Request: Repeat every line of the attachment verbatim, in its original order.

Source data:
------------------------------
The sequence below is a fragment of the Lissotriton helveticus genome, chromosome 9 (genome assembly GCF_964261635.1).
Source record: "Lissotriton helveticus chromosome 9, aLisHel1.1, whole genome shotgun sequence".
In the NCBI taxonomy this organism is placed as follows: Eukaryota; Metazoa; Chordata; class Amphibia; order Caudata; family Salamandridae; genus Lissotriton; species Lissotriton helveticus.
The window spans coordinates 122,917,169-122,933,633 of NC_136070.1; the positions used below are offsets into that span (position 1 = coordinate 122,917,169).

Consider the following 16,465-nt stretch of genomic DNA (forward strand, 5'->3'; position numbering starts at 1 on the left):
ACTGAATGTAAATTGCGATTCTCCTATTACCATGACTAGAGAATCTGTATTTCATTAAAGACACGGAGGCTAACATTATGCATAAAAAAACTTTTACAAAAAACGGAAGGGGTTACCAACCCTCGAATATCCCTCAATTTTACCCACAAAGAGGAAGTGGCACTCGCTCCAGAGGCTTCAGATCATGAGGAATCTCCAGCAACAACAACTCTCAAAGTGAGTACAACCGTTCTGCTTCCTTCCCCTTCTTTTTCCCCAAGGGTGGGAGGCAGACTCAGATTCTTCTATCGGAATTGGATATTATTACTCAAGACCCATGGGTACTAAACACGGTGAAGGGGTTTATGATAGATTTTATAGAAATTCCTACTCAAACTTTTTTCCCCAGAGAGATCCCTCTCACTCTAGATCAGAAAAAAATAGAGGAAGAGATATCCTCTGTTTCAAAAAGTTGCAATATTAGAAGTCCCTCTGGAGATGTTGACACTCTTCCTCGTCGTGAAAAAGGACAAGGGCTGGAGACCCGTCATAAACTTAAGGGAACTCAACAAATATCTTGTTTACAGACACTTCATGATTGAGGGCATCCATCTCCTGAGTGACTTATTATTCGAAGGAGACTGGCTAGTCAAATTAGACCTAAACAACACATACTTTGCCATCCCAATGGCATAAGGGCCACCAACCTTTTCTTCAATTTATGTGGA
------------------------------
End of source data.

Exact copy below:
The sequence below is a fragment of the Lissotriton helveticus genome, chromosome 9 (genome assembly GCF_964261635.1).
Source record: "Lissotriton helveticus chromosome 9, aLisHel1.1, whole genome shotgun sequence".
In the NCBI taxonomy this organism is placed as follows: Eukaryota; Metazoa; Chordata; class Amphibia; order Caudata; family Salamandridae; genus Lissotriton; species Lissotriton helveticus.
The window spans coordinates 122,917,169-122,933,633 of NC_136070.1; the positions used below are offsets into that span (position 1 = coordinate 122,917,169).

Consider the following 16,465-nt stretch of genomic DNA (forward strand, 5'->3'; position numbering starts at 1 on the left):
ACTGAATGTAAATTGCGATTCTCCTATTACCATGACTAGAGAATCTGTATTTCATTAAAGACACGGAGGCTAACATTATGCATAAAAAAACTTTTACAAAAAACGGAAGGGGTTACCAACCCTCGAATATCCCTCAATTTTACCCACAAAGAGGAAGTGGCACTCGCTCCAGAGGCTTCAGATCATGAGGAATCTCCAGCAACAACAACTCTCAAAGTGAGTACAACCGTTCTGCTTCCTTCCCCTTCTTTTTCCCCAAGGGTGGGAGGCAGACTCAGATTCTTCTATCGGAATTGGATATTATTACTCAAGACCCATGGGTACTAAACACGGTGAAGGGGTTTATGATAGATTTTATAGAAATTCCTACTCAAACTTTTTTCCCCAGAGAGATCCCTCTCACTCTAGATCAGAAAAAAATAGAGGAAGAGATATCCTCTGTTTCAAAAAGTTGCAATATTAGAAGTCCCTCTGGAGATGTTGACACTCTTCCTCGTCGTGAAAAAGGACAAGGGCTGGAGACCCGTCATAAACTTAAGGGAACTCAACAAATATCTTGTTTACAGACACTTCATGATTGAGGGCATCCATCTCCTGAGTGACTTATTATTCGAAGGAGACTGGCTAGTCAAATTAGACCTAAACAACACATACTTTGCCATCCCAATGGCATAAGGGCCACCAACCTTTTCTTCAATTTATGTGGA